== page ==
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"I have always taken decisions with the club's best interest at heart," Abramovich said in statement published by the reigning European and Club World Cup winners on their website.
"In the current situation, I have therefore taken the decision to sell the club, as I believe this is in the best interest of the club, the fans, the employees, as well as the club's sponsors and partners."
He said he had told his aides to set up a charitable foundation which would receive all net proceeds from the sale.
"The foundation will be for the benefit of all victims of the war in Ukraine," Abramovich said in the statement.
"This includes providing critical funds towards the urgent and immediate needs of victims, as well as supporting the long-term work of recovery."
Swiss business tycoon Hansjoerg Wyss told a newspaper earlier that he was considering buying Chelsea from Abramovich, who over the weekend said he was stepping back from running the club but made no mention of any plans to change its ownership.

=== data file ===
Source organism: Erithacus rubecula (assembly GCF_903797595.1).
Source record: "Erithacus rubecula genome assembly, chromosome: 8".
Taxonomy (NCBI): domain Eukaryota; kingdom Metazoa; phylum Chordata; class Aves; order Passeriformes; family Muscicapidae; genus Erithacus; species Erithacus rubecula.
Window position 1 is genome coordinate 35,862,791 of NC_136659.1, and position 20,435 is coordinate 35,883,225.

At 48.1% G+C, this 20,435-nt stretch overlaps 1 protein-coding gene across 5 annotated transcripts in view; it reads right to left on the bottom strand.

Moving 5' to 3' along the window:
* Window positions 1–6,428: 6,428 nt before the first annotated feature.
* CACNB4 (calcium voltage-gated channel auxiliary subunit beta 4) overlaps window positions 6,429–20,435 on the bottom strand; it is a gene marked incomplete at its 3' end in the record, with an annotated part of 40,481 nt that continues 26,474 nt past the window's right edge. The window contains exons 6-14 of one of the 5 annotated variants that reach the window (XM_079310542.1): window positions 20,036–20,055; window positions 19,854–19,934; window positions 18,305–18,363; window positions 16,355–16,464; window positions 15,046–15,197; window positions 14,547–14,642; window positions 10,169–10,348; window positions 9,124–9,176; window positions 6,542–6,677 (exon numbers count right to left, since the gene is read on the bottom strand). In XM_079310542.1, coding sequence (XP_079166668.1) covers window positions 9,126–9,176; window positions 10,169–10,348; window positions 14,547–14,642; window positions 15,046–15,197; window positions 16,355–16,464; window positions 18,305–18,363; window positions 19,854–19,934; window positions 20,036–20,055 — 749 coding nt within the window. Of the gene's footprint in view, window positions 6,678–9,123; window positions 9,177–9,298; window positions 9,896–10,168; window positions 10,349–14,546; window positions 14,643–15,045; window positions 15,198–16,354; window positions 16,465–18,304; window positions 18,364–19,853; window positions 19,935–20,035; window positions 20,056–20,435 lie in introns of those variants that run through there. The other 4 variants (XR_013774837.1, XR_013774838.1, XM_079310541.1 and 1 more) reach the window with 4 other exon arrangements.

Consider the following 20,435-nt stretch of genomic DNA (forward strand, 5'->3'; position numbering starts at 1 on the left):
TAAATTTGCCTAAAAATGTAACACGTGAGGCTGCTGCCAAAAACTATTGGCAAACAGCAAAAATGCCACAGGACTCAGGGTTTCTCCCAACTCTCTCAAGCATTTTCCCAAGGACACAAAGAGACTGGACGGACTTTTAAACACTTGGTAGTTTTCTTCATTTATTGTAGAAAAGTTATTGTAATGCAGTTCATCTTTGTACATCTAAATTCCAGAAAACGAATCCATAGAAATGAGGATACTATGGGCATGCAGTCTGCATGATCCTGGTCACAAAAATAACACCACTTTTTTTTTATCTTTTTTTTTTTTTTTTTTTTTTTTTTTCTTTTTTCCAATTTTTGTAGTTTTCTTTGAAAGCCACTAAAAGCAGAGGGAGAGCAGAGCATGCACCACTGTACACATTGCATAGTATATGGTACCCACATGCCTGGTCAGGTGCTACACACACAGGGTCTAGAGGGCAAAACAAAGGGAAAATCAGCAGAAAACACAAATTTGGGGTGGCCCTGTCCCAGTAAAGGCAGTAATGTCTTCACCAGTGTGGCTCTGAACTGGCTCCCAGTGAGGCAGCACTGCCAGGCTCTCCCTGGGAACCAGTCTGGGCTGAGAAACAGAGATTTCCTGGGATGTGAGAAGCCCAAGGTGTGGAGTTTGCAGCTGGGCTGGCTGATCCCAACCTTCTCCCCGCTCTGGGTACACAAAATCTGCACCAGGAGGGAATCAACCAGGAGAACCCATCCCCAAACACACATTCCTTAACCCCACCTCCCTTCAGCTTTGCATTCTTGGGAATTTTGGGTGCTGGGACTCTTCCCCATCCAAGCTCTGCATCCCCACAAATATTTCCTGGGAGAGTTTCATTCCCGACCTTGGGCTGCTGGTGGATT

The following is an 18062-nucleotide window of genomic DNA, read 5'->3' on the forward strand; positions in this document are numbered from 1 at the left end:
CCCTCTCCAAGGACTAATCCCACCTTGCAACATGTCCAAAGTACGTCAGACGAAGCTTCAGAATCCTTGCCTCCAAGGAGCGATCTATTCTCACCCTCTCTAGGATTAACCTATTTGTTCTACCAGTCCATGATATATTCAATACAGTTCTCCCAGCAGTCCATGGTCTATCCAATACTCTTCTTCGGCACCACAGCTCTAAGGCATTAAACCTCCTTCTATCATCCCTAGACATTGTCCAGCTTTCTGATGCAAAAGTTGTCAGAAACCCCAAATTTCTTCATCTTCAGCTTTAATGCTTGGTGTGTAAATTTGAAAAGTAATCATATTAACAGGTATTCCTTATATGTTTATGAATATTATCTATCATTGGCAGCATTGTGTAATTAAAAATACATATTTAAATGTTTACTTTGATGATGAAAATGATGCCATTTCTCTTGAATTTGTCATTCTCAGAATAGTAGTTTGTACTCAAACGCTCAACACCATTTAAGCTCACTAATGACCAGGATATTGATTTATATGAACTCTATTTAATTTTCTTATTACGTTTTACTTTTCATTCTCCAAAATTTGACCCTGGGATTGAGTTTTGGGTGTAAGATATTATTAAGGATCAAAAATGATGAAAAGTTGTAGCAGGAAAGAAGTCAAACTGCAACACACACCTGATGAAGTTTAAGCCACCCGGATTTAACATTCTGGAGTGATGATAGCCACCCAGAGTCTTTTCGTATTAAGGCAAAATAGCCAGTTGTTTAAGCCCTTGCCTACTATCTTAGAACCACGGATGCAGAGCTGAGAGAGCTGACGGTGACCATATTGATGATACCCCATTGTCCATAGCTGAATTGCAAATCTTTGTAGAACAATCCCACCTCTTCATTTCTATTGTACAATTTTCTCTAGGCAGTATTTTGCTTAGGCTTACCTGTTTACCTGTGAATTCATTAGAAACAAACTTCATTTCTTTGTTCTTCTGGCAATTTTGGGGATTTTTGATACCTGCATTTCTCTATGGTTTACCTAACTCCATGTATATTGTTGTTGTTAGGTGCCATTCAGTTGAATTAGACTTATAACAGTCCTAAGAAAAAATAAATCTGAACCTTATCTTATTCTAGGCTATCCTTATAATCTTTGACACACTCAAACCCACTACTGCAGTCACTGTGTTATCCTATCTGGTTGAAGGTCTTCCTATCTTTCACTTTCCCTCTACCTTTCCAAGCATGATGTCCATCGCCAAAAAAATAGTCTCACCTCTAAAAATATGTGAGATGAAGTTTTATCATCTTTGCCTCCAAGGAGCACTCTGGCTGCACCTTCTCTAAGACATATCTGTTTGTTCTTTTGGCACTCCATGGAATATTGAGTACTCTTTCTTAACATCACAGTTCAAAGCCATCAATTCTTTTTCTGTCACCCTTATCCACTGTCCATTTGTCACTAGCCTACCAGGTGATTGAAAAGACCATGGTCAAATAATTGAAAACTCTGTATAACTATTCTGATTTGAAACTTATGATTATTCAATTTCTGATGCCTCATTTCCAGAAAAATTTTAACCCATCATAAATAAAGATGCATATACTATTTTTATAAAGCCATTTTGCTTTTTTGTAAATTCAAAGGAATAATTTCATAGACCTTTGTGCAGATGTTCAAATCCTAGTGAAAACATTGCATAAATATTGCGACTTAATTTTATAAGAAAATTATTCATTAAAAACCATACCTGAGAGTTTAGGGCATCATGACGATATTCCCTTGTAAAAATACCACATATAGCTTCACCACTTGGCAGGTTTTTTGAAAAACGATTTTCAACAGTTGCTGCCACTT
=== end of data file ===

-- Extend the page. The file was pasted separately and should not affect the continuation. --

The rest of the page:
"Abramovich is currently trying to sell all his villas in England. He also wants to get rid of Chelsea quickly now. I, along with three other people, received an offer on Tuesday to buy Chelsea from Abramovich," Blick quoted Wyss as saying in an interview published on Wednesday.
Abramovich bought the West London club in 2003 and his investment has helped produce the most successful era in the team's history - winning five Premier League titles, five FA Cups and the Champions League twice.
The 55-year-old, who has Israeli and Portuguese citizenship, became one of Russia's most powerful businessmen by earning fabulous fortunes after the 1991 break-up of the Soviet Union. Forbes has put his net worth at $13.3 billion.